The Future of Central Bank Independence

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Question 3: More generally, do you agree that it is desirable to maintain central bank independence? Again focus on the near future, say next 48 months.

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Answer:
Agree
Confidence level:
Confident
Comment:
Central banks have changed in recent years, resuming their financial stability role. This means that they are much more involved with fiscal policy makers. The Great Moderation saw unwise innovations separating stability from the monetary authorities, and this probably worsened the crises we saw from 2007 onwards, as it reduced the speed and efficiency of reactions. Independence over interest rate setting in relation to politically set inflation targets is wise, and probably will be maintained over the next 48 months. Polities will have to reflect on the causes of crises, and these are seldom located in loose (or tight) monetary policies, but rather result from legislation changes to ‘enhance financial efficiency’ or policies to protect local financial elites from market pressure. We may see ‘efficiency’ legislation in the US, and this could raise the risk of a financial crisis there, and will impinge on Fed independence.

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Question 2: Do you agree that the traditional argument that less central bank independence leads to higher inflation will (still) be relevant over the next 48 months in Western economies?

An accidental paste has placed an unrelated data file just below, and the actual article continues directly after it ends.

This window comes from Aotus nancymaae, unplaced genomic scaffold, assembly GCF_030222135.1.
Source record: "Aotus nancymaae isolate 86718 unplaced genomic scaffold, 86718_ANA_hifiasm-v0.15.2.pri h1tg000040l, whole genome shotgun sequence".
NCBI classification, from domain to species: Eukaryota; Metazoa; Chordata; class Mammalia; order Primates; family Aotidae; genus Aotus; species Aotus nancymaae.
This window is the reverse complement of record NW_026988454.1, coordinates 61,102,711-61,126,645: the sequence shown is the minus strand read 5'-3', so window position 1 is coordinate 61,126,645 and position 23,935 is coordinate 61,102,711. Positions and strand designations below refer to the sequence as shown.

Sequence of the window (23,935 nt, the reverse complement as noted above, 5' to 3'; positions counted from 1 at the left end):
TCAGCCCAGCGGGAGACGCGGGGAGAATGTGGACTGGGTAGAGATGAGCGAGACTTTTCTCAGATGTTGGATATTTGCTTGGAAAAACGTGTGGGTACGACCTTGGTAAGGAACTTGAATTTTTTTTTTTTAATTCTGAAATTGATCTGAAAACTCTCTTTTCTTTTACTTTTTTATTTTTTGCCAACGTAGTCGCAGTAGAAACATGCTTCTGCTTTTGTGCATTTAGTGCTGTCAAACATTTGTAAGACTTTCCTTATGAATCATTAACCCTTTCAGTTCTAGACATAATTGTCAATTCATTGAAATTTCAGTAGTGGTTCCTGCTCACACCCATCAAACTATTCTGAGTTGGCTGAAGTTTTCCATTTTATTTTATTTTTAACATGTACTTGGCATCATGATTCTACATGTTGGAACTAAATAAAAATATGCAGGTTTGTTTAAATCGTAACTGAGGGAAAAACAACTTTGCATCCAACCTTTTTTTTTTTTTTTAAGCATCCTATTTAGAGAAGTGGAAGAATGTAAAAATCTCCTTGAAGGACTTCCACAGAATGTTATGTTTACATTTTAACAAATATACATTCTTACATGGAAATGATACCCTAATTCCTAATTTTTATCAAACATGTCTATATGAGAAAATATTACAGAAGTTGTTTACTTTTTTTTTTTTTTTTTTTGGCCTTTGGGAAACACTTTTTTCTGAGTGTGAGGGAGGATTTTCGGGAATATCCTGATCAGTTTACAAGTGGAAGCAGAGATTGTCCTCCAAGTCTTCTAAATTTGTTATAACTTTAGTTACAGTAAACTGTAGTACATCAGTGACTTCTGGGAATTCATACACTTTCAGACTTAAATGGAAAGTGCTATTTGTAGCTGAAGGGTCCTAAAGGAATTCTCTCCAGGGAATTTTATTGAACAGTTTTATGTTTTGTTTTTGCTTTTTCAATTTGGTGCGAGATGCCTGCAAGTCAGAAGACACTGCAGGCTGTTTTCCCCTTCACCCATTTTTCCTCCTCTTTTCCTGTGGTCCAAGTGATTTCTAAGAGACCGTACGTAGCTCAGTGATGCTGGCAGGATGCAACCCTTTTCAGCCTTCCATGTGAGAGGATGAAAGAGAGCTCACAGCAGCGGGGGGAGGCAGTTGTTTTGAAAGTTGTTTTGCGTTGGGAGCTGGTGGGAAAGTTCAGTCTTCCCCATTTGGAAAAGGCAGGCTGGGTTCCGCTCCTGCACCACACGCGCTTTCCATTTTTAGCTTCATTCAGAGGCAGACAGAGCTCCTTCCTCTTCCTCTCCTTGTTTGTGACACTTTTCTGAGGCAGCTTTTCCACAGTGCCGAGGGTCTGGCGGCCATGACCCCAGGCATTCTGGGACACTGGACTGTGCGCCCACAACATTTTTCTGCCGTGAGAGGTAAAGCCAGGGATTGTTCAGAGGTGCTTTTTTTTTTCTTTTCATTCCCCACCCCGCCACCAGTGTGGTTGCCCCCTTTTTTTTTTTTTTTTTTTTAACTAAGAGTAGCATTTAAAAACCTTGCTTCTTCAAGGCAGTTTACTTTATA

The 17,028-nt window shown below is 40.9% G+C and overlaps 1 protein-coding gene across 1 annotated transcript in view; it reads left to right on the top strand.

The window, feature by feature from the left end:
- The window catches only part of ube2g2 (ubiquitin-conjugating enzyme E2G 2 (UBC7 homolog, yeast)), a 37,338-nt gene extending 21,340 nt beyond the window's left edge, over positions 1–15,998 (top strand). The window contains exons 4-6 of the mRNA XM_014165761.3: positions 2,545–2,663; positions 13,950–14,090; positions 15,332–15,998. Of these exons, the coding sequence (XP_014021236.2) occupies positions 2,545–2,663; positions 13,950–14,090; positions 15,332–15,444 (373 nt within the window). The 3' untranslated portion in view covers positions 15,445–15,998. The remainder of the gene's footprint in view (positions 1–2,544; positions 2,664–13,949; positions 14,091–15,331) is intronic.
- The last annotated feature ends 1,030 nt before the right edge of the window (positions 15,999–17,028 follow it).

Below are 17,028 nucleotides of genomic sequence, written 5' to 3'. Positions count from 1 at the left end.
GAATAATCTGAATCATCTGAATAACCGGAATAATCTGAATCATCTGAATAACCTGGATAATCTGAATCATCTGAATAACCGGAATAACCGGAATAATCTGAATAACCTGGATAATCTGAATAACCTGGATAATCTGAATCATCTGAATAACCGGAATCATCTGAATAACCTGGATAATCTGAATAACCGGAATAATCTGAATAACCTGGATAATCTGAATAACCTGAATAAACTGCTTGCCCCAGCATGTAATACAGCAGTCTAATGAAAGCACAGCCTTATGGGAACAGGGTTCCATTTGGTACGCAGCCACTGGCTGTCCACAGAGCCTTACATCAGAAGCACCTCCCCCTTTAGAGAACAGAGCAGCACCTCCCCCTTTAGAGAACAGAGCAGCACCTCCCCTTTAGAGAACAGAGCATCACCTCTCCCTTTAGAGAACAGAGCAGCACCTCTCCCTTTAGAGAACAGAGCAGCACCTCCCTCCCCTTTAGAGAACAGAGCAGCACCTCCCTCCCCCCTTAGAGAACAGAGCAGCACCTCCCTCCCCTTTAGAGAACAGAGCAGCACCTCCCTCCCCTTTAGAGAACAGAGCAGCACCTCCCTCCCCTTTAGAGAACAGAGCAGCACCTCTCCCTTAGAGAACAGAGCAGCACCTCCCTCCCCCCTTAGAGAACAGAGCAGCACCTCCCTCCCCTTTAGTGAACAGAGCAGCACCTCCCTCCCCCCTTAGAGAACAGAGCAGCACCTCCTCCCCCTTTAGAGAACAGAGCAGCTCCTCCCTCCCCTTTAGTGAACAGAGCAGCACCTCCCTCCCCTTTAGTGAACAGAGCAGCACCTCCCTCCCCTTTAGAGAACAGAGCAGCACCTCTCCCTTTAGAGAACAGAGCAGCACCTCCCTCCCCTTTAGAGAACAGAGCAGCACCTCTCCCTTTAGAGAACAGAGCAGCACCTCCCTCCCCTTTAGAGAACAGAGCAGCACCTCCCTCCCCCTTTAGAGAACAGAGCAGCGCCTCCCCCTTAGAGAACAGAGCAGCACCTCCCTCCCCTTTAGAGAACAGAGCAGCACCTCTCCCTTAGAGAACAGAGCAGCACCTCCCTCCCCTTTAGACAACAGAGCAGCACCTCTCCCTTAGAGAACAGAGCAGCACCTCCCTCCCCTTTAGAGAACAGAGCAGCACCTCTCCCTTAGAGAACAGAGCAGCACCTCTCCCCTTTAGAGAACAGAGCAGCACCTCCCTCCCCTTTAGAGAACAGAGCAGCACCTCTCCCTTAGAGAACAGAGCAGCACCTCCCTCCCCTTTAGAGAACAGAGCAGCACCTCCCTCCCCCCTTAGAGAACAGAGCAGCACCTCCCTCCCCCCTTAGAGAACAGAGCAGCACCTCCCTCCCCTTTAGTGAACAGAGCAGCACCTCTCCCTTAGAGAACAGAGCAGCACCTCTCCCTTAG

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Answer:
Disagree
Confidence level:
Confident
Comment:
In general the link between independence and inflation has been more tenuous than the academic profession suggests. Some years ago Posen suggested that independence was the result of the desire for low inflation, not the cause of it. That argument remains sound. Inflation in the short term is little influenced by central bank actions, and many of those arguing for less independence want to see less monetary expansion and higher interest rates. This would reduce inflation, not raise it. An increase in inflation as a result of a decline in independence could come from a sharp revision to inflation expectations by price and wage setters. Although financial markets may believe that independence reduces inflation, it is not clear that this view has spread to the wider economy. Marginal reductions in independence are unlikely to affect expectations, and inflation is unlikely to rise in the UK and the Euro Area as a result of any changes. However, in the US we could see legislation and pressure that would induce lower interest rates than would be normal in the face of fiscal expansion. Hence we could see a rise in inflation there well before the end f 2018 because the Fed became more politically pliable.

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Question 1: Do you agree that central bank independence in the Eurozone and the UK will decline over the next 48 months?

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Answer:
Disagree
Confidence level:
Not confident
Comment:
It is unlikely that central bank independence will decline markedly in either the UK or the Euro Area in the next 48 months. In both cases significant changes would require legislation or even treaty change for the ECB, and this is unlikely to happen in such a short period. Increases in oil prices, and for the UK a devaluation, mean that inflation will rise toward target in both areas. Interest rates will follow upward, and quantitative easing will become much less prominent. Hence some of the political pressures for less independence will be diluted.